We can be sure that the greatest hope for maintaining equilibrium in the face of any situation rests within ourselves. ~Francis J. Braceland, O Magazine, April 2003
I have 3 young learners and a 4 month baby. I have developed a learning program for my older girls 7 and 5 1/2, yet my 4 year old always seems to be left out. How can I incorporate her into the program so that she benefits from the day and feels apart of the family?
We are families! We homeschool or have homeschooled older children with little ones in tow. Thus, many of us have experienced this situation. Our solutions might be strikingly similar or different based on how we choose to homeschool and/or the personalities and needs of our children.
Thus, we appealed to our homeschooling peers for answers to the question: What to do with the littles?
These stories, commentary & vignettes offer a view into how and why we live life without school.
I have 8 yo twins and a 3 yr old. Whatever topic I am working on with the older girls, I make sure to have some sort of coloring sheet or age appropriate worksheet for the younger one. As an example, if we are learning about ocean animals, my 3 yo will have a choice of coloring sheets of sharks, dolphins, and starfish, or a worksheet where she can match pictures or complete patterns with the images of ocean and/or seashore animals. She also has her own notebook when we are writing in our journals, so that she can "write" too. When we are playing bingo with some of my homemade bingo games, her cards will have pictures rather than words. I am working on a set of math bingo cards and will use colored dots or other figures rather than numbers on her cards. She also likes to take a turn playing in our geography games where I ask questions and each child has to find a state that answers the question. The 3 yo will get things like, "What state do we live in?" The older girls will have to find: a state that shares a border with an ocean and another country, or a state that has four right angles, or 3 states that start with "w". And, of course, everyone loves storytime, whether it is mom reading or one of the bigger girls. My 3 yo will occasionally turn the tables and "read" her favorite books to us. I never tell her that she can't write or can't read. I accept her assertion that she can, until she asks for help. Generally she is willing to "hang," as long as she has her "schoolwork" to do too.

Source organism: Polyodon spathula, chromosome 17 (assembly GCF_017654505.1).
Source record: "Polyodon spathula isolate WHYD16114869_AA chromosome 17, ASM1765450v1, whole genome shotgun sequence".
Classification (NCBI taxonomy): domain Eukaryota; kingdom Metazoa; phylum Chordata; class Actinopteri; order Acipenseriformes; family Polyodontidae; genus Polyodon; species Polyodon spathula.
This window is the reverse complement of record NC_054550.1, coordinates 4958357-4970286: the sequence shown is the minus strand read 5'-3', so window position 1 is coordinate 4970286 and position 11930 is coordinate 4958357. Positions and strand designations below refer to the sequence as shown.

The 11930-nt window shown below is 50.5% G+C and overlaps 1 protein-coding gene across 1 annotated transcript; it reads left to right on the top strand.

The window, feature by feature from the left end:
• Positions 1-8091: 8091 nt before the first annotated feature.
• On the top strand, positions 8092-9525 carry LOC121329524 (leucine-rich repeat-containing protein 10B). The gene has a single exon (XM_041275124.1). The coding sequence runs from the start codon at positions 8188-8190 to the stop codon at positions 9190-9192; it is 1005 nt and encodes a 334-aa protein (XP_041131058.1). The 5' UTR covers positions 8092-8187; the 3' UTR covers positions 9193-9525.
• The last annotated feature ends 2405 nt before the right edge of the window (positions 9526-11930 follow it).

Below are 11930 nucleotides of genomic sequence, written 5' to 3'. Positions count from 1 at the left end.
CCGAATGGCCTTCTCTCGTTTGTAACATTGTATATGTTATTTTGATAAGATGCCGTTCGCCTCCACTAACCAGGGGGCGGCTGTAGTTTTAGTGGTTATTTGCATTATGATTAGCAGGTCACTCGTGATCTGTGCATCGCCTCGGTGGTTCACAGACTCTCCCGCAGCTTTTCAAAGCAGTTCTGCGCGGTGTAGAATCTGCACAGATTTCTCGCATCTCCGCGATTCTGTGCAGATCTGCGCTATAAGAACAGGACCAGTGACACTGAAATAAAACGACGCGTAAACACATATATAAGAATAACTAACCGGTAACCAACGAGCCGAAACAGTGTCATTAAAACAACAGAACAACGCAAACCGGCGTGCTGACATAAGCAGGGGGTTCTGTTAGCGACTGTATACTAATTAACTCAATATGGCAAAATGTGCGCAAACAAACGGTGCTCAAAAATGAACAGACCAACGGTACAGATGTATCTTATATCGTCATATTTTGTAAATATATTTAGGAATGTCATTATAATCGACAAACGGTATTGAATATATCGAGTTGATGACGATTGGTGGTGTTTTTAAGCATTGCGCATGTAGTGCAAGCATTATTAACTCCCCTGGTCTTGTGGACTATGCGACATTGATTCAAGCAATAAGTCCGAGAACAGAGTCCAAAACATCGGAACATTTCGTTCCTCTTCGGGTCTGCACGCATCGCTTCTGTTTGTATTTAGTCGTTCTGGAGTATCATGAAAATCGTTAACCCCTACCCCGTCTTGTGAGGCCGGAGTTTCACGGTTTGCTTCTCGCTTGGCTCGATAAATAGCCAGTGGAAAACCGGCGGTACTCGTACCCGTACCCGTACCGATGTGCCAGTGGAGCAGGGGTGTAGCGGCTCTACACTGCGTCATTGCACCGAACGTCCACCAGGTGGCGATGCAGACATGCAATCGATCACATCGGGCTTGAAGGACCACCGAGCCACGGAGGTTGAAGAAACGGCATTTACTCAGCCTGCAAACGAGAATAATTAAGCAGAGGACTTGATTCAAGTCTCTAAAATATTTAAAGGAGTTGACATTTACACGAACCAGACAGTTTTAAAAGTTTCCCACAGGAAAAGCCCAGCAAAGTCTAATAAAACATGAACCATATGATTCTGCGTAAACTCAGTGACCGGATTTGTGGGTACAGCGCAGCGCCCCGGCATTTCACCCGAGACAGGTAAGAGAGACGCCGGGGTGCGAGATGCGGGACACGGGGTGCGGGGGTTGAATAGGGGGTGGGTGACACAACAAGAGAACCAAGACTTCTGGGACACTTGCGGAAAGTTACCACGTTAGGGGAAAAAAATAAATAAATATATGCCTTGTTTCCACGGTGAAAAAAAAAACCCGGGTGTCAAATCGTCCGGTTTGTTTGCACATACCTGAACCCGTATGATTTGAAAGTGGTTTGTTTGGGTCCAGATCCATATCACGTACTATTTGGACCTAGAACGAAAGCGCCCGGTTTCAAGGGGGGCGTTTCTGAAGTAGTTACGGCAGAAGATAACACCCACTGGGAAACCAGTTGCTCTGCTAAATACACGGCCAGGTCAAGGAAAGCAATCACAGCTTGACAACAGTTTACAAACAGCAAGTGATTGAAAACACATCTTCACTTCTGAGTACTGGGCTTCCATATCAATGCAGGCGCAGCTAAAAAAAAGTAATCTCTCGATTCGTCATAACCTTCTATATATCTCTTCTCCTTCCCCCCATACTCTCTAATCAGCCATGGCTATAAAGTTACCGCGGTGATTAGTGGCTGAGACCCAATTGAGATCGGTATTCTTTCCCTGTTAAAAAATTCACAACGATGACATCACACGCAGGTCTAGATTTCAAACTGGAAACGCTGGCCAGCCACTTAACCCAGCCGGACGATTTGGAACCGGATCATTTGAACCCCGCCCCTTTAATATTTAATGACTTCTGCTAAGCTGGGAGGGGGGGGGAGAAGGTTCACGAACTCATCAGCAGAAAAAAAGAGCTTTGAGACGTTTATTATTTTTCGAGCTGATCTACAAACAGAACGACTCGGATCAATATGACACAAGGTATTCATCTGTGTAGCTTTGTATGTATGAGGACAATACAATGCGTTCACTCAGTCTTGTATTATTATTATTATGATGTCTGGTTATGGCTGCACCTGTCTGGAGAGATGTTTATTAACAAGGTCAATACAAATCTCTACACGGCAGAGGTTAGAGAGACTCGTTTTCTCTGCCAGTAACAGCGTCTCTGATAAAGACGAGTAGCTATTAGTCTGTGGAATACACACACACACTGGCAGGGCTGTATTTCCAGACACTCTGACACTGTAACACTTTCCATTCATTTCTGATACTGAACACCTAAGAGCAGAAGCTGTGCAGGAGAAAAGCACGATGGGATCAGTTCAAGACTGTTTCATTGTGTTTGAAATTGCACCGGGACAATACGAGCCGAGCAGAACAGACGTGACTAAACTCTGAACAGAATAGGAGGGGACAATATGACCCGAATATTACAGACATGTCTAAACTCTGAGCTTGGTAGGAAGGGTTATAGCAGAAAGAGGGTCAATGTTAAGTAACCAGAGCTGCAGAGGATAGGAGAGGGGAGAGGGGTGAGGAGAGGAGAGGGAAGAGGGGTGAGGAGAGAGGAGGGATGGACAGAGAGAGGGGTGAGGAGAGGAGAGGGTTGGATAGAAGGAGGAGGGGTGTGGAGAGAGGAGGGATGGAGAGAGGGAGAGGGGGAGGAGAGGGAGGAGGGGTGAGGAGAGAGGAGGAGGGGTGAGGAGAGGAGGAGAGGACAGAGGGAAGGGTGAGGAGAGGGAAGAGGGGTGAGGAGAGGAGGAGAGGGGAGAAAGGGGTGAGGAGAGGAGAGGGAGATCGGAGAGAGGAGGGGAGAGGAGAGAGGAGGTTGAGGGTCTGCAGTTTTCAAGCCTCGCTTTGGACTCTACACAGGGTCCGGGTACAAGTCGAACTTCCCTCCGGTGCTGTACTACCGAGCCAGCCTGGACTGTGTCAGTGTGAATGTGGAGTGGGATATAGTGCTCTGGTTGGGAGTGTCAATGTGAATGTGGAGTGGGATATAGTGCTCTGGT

I teach three grades and have a 2yr old in tow.
Using a set of plastic storage drawers, each child has their own drawer for supplies and storage. I gave one to the 2yr old, with a small variety of things he can 'do'. It has watercolors, a couple of crayons, paper, etc.
When the 'big kids' call "time to do school", they get out the drawer for my 2yo, so that he feels like it's school time for him, too. When we're finished with a lesson, or when 2yo gets bored, we put the drawer away 'for next time'. By not leaving that drawer out all the time, it became a special drawer.